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Calif. to target disabled parking abuse

October 19, 2009 12:00:00 AM PDT
Every day, thousands in California abuse and misuse handicap parking placards, plates and permits. It's created public outrage and state officials are cracking down, but will it be enough? Starting next year, the penalties for people who falsify and misuse disabled parking placards and plates are going to be much tougher.

But officials admit it won't be easy to enforce that law.

It's going to get a lot more expensive to abuse the privileges that come with disabled parking placards.

Starting January 1, the fine goes up to as much as $1,000 for repeat offenders, substantially higher than the first ticket, which is around $300.

Disabled residents like Jessical Lehman are glad the state is finally cracking down. She says disabled spots are often full.

"I'm sure people once in a while use their father's or their sister's parking placard and obviously that shouldn't be happening," said Lehman.

The higher fine illustrates how difficult it is to crack down on abuse.

Officials hope it is expensive enough to deter the pretenders and quash the demand at flea markets and doctors' offices.

Disabled placards usage has almost tripled in California over the last 15 years. California's Department of Motor Vehicles issued more than 2.5 million of them this year, roughly 10 percent of the state's drivers. In 1994, it sent out only 875,000 of them.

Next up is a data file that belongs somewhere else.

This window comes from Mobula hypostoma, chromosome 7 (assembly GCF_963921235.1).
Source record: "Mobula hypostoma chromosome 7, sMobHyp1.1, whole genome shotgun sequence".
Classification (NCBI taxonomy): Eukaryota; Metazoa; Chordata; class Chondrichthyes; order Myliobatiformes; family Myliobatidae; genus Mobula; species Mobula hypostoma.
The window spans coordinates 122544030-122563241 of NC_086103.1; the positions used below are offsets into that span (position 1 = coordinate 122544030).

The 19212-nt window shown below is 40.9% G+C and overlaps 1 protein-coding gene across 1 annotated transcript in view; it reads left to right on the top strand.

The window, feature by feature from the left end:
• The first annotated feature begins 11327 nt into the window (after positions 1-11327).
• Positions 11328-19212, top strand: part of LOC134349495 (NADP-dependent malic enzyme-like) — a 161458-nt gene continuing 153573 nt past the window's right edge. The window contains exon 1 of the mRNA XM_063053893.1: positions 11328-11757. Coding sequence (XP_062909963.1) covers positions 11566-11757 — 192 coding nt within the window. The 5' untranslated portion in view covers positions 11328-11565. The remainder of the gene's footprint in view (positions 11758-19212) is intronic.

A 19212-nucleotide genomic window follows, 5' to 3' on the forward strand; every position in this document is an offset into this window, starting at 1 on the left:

State officials warn that doesn't necessarily mean abuse is up.

"As a society, we're not as healthy as we were 15 years ago, 20 years ago, or 30 years ago. Look at the incredible instances of diabetes," said Steve Haskins, California Department of Vehicles.

The state doesn't collect data from local parking enforcers, so it's hard to tell how rampant the problem is throughout California.

Still, with only a couple of hundred enforcers for the entire state, DMV says it can't possibly keep up.

"There are 2 and a half million placards out there and it's just not possible for us to have the number of feet on the pavement that it takes to track down these people," Haskins

Ray Baroman, who has a prosthetic leg and back problems, thinks people should have to prove their inability to walk far to be able to get the placards.

"There's a lot people that have the placard I see are walking fine," said Baroman. "I don't know what their problem is, but should have it so that people can't walk or have a hard time walking."

Many cities hope that means more parking revenue for them: They lose out on money because people illegally using the placards take advantage of free parking meters.


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